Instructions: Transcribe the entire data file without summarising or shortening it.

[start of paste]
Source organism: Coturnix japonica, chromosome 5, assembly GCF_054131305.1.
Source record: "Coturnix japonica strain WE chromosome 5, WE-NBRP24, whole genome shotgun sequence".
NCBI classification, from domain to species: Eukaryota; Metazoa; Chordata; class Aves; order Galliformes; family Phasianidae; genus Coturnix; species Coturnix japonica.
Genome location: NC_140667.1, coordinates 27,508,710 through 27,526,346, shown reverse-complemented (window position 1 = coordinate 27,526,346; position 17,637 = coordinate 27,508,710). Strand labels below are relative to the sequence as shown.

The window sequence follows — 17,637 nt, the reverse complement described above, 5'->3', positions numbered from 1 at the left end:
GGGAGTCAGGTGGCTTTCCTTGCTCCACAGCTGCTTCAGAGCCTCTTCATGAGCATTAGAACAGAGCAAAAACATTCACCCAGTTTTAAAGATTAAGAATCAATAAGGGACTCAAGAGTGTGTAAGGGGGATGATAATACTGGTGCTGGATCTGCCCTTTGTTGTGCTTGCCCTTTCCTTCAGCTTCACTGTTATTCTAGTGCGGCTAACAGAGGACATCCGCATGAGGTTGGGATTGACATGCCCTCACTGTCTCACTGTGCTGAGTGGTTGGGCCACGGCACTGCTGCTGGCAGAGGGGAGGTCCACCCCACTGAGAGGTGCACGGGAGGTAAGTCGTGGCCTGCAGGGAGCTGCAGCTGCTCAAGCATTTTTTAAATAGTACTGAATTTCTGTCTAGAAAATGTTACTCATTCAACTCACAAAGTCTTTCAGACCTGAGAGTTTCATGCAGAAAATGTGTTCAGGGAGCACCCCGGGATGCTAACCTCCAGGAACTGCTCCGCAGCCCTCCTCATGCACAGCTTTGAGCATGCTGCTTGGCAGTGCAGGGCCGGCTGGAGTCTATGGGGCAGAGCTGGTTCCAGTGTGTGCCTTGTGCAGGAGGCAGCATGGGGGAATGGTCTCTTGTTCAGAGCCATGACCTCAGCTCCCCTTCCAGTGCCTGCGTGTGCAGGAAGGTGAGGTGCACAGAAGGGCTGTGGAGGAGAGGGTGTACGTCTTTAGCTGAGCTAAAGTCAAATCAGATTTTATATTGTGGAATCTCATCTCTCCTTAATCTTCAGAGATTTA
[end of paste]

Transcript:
Source organism: Coturnix japonica, chromosome 5, assembly GCF_054131305.1.
Source record: "Coturnix japonica strain WE chromosome 5, WE-NBRP24, whole genome shotgun sequence".
NCBI classification, from domain to species: Eukaryota; Metazoa; Chordata; class Aves; order Galliformes; family Phasianidae; genus Coturnix; species Coturnix japonica.
Genome location: NC_140667.1, coordinates 27,508,710 through 27,526,346, shown reverse-complemented (window position 1 = coordinate 27,526,346; position 17,637 = coordinate 27,508,710). Strand labels below are relative to the sequence as shown.

The window sequence follows — 17,637 nt, the reverse complement described above, 5'->3', positions numbered from 1 at the left end:
GGGAGTCAGGTGGCTTTCCTTGCTCCACAGCTGCTTCAGAGCCTCTTCATGAGCATTAGAACAGAGCAAAAACATTCACCCAGTTTTAAAGATTAAGAATCAATAAGGGACTCAAGAGTGTGTAAGGGGGATGATAATACTGGTGCTGGATCTGCCCTTTGTTGTGCTTGCCCTTTCCTTCAGCTTCACTGTTATTCTAGTGCGGCTAACAGAGGACATCCGCATGAGGTTGGGATTGACATGCCCTCACTGTCTCACTGTGCTGAGTGGTTGGGCCACGGCACTGCTGCTGGCAGAGGGGAGGTCCACCCCACTGAGAGGTGCACGGGAGGTAAGTCGTGGCCTGCAGGGAGCTGCAGCTGCTCAAGCATTTTTTAAATAGTACTGAATTTCTGTCTAGAAAATGTTACTCATTCAACTCACAAAGTCTTTCAGACCTGAGAGTTTCATGCAGAAAATGTGTTCAGGGAGCACCCCGGGATGCTAACCTCCAGGAACTGCTCCGCAGCCCTCCTCATGCACAGCTTTGAGCATGCTGCTTGGCAGTGCAGGGCCGGCTGGAGTCTATGGGGCAGAGCTGGTTCCAGTGTGTGCCTTGTGCAGGAGGCAGCATGGGGGAATGGTCTCTTGTTCAGAGCCATGACCTCAGCTCCCCTTCCAGTGCCTGCGTGTGCAGGAAGGTGAGGTGCACAGAAGGGCTGTGGAGGAGAGGGTGTACGTCTTTAGCTGAGCTAAAGTCAAATCAGATTTTATATTGTGGAATCTCATCTCTCCTTAATCTTCAGAGATTTA